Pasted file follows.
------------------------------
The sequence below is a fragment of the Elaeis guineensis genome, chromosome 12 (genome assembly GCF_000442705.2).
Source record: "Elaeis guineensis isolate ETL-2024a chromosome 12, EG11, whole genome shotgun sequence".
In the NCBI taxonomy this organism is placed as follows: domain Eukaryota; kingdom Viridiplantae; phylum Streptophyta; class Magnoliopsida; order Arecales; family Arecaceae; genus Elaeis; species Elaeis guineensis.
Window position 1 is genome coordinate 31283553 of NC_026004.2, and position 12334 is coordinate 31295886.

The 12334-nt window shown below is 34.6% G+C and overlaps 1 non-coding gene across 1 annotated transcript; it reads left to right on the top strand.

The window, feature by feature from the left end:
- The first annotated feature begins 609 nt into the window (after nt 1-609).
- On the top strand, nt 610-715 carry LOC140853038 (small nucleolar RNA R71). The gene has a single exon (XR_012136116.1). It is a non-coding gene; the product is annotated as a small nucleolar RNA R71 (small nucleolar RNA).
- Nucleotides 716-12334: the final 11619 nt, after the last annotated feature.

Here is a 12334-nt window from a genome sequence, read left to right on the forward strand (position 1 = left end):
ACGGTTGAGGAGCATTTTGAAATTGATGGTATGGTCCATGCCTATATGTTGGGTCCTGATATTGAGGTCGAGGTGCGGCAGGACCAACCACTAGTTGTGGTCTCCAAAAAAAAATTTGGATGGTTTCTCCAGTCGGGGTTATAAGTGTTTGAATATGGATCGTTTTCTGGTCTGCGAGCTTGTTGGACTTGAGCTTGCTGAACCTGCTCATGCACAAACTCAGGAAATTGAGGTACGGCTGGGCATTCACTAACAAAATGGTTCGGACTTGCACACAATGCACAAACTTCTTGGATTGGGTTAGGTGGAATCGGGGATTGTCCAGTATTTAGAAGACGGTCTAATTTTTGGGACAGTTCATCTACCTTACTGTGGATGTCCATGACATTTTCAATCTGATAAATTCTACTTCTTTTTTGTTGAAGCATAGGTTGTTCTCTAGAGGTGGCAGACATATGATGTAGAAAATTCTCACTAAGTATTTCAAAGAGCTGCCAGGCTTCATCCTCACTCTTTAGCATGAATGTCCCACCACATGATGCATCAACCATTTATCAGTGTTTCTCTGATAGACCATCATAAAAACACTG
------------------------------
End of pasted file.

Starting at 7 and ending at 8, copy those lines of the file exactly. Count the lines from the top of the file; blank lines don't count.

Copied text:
- The first annotated feature begins 609 nt into the window (after nt 1-609).
- On the top strand, nt 610-715 carry LOC140853038 (small nucleolar RNA R71). The gene has a single exon (XR_012136116.1). It is a non-coding gene; the product is annotated as a small nucleolar RNA R71 (small nucleolar RNA).